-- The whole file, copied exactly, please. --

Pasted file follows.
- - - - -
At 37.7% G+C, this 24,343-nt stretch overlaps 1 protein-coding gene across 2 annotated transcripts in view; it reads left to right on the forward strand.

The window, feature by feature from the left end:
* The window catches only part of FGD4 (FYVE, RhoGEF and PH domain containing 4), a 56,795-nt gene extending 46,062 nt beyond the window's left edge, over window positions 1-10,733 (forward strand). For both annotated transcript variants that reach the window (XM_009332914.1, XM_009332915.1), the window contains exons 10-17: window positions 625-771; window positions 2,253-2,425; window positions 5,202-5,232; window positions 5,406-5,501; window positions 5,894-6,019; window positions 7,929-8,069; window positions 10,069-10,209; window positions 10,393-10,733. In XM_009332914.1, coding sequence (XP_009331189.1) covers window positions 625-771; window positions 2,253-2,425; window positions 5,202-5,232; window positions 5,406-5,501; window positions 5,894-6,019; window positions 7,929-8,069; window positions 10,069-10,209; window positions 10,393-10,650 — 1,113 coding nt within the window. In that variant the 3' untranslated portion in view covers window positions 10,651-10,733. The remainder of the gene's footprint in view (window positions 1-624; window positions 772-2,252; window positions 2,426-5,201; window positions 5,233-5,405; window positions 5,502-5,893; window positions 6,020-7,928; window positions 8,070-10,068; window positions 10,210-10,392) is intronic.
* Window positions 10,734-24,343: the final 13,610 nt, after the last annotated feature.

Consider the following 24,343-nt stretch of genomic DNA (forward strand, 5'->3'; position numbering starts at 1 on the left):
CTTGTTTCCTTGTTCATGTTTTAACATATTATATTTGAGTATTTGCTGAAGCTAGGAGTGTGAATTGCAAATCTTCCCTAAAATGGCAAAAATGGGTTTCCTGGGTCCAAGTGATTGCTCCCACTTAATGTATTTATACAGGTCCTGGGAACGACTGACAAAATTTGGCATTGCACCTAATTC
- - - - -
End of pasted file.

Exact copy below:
At 37.7% G+C, this 24,343-nt stretch overlaps 1 protein-coding gene across 2 annotated transcripts in view; it reads left to right on the forward strand.

The window, feature by feature from the left end:
* The window catches only part of FGD4 (FYVE, RhoGEF and PH domain containing 4), a 56,795-nt gene extending 46,062 nt beyond the window's left edge, over window positions 1-10,733 (forward strand). For both annotated transcript variants that reach the window (XM_009332914.1, XM_009332915.1), the window contains exons 10-17: window positions 625-771; window positions 2,253-2,425; window positions 5,202-5,232; window positions 5,406-5,501; window positions 5,894-6,019; window positions 7,929-8,069; window positions 10,069-10,209; window positions 10,393-10,733. In XM_009332914.1, coding sequence (XP_009331189.1) covers window positions 625-771; window positions 2,253-2,425; window positions 5,202-5,232; window positions 5,406-5,501; window positions 5,894-6,019; window positions 7,929-8,069; window positions 10,069-10,209; window positions 10,393-10,650 — 1,113 coding nt within the window. In that variant the 3' untranslated portion in view covers window positions 10,651-10,733. The remainder of the gene's footprint in view (window positions 1-624; window positions 772-2,252; window positions 2,426-5,201; window positions 5,233-5,405; window positions 5,502-5,893; window positions 6,020-7,928; window positions 8,070-10,068; window positions 10,210-10,392) is intronic.
* Window positions 10,734-24,343: the final 13,610 nt, after the last annotated feature.

Consider the following 24,343-nt stretch of genomic DNA (forward strand, 5'->3'; position numbering starts at 1 on the left):
CTTGTTTCCTTGTTCATGTTTTAACATATTATATTTGAGTATTTGCTGAAGCTAGGAGTGTGAATTGCAAATCTTCCCTAAAATGGCAAAAATGGGTTTCCTGGGTCCAAGTGATTGCTCCCACTTAATGTATTTATACAGGTCCTGGGAACGACTGACAAAATTTGGCATTGCACCTAATTC